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Write What You Know, Research What You Don't
by Kathryn Lay
From the first time I began reading about being
a writer and attending a writers group, I heard that I should write what you
know. It made sense, and for a long time, I limited myself to personal
experience writing, interviews, or easy fiction where I knew all about the
But then I started writing about things I didnt
know about and combined them with what I knew.
Ive never met a ghost, but Im afraid of
heights. The Sneezing Ghost recently won 1st Place in the South Florida
chapter of the National Writers Association. Its the story of a boy whos
afraid of heights, yet must climb a rope in gym class. Along the way, he
encounters and makes friends with a sneezing ghost, who helps him with his
climbing problem and his bully problem. He in turn finds an unexpected way to
help the ghost.
In A Voice in the Storm, a short story
published in Boys Life, I took the irritation I was feeling with my
daughters doll and its repeating voice action and added a boy, his sister, and
a tornado. Id never been in a tornado, but I knew people who had.
Are we limited to what weve actually
experience? Can we write about what we DONT know? Of course. Ray Bradbury
hasnt been in space. Bruce Coville didnt interview subjects in a land of
unicorns. And Im pretty sure that Lewis Carroll didnt step through the looking
glass to experience the oddest tea party ever.
If I wrote only what I know or had experienced,
I dont think it would take long to run out of ideas. Yet, I can experience new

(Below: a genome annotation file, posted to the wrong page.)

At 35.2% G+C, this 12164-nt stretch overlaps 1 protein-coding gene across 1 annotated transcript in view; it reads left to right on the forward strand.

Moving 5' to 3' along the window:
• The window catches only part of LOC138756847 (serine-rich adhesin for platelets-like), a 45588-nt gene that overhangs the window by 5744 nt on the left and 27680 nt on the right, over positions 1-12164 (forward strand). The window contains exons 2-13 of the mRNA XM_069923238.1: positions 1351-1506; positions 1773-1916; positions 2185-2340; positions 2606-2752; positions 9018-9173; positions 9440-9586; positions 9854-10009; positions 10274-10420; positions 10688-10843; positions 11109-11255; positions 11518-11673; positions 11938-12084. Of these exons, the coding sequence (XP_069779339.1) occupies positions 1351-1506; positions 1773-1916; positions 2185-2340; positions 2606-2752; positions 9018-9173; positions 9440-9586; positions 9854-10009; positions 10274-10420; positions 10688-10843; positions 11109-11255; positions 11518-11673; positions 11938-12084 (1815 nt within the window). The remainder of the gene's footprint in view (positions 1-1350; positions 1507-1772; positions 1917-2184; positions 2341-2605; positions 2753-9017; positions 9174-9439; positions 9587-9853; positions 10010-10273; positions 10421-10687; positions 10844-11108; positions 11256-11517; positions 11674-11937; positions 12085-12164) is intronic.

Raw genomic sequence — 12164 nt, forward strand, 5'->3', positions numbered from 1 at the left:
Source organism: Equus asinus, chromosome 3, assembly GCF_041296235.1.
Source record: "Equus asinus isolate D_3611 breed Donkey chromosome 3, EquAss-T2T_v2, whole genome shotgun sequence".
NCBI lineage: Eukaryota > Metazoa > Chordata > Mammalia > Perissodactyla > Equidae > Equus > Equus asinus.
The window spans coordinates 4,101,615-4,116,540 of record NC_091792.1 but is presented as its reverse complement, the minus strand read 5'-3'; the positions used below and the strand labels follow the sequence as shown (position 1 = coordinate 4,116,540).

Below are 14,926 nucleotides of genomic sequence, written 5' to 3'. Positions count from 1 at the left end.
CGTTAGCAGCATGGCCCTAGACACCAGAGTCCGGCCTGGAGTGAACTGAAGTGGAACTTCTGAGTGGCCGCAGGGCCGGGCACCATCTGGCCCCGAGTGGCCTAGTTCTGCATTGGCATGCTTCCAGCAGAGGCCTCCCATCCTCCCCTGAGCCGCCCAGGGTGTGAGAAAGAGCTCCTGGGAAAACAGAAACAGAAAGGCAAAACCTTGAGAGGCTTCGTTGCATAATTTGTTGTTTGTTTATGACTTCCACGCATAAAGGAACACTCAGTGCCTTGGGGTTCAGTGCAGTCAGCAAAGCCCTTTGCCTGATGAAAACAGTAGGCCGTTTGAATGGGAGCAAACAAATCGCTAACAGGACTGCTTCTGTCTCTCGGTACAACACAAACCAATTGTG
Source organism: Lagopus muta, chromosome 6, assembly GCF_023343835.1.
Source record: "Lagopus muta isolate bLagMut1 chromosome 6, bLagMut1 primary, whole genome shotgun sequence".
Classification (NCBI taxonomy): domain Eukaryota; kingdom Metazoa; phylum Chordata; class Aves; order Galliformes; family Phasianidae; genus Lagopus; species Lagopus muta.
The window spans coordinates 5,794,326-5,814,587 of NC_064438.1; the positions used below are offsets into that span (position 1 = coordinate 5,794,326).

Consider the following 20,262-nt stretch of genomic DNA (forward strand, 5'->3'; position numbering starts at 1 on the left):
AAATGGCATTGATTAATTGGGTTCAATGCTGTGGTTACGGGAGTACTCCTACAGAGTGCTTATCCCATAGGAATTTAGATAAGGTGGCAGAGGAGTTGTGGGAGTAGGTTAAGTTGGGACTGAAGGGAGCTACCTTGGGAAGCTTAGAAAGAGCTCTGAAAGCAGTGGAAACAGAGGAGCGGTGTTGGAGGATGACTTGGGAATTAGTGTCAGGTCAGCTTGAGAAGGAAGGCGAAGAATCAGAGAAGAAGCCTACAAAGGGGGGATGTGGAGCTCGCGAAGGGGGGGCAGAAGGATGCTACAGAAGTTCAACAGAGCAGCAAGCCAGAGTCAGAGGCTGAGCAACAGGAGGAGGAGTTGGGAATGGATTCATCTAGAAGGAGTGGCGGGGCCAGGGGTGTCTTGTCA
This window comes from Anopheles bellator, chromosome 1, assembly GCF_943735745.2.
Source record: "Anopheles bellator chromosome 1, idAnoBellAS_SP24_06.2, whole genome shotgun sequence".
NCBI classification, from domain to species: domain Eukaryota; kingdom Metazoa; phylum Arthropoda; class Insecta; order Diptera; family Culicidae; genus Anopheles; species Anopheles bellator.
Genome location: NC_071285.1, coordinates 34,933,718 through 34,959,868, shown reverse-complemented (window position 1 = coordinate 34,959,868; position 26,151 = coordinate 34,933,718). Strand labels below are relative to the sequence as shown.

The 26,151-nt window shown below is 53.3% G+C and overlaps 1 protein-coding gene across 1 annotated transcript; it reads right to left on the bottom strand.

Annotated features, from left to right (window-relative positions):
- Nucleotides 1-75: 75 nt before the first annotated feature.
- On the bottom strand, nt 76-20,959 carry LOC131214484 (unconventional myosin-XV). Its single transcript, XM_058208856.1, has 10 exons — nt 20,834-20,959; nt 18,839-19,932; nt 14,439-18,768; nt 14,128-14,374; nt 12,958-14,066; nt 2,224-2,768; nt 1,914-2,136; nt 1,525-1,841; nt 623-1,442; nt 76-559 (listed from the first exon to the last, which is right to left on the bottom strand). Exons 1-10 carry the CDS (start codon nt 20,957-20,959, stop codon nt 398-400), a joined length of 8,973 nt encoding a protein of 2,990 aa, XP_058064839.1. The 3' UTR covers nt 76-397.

things every day. And my experiences in life and knowledge certainly color my
writing and give it flavor.
But since my favorite genre of writing is
fantasy, I am rarely able to visit my settings and experience the dragon rides,
singing ducks, traveling wizards that I write about.
In the June/July issue of Hopscotch for
Girls, my story Circus Runaway is about a girl who is tired of
traveling with the circus, and instead of running TO it, has run FROM it. Ive
never worked in the circus, but I did interview an eight-year-old circus
performer years ago for a nonfiction article.
Just for fun, try this exercise of idea
1. Make a list of what you know. Hobbies,
interests, areas you are an expert in, experiences youve had as a child and
2. Begin taking the list and paring your
knowing experience with an unknown. What would you like to know about? If
you cant actually experience it, who can you visit or interview? What can you
read about it?
3. Challenge yourself to write about your two
mixed topics. They may be fantastical, historical, or contemporary.
Examples: My visit to an ostrich farm for a
nonfiction article gave me ideas for a contemporary fiction short story about a
boy practicing the clarinet, a fantasy novel about a boy finding a giant egg
near an ostrich farm and hatching a dragon, and a nonfiction article on raising
ostriches. My fear of dark, closed in places was combined with interviewing a
friend who is a professional spelunker for a short story that sold to
Spider. A long-dreamed about experience of swimming with dolphins was
combined with information from a friend whos child is wheelchair bound to tell
the story of such a child and a dolphin, as well as a piece for a quarterly
column I write for an online zine.
Have fun writing what you know. Then, have some
more fun and write what you dont know.
© Copyright 2002, Kathryn Lay
Kathryn Lay is the author of 26 books for children, over 2000 articles, essays and stories for children and adults and the book from AWOC.COM Publishing, The Organized Writer is a Selling Writer. Check out her website at www.kathrynlay.com and email through email@example.com
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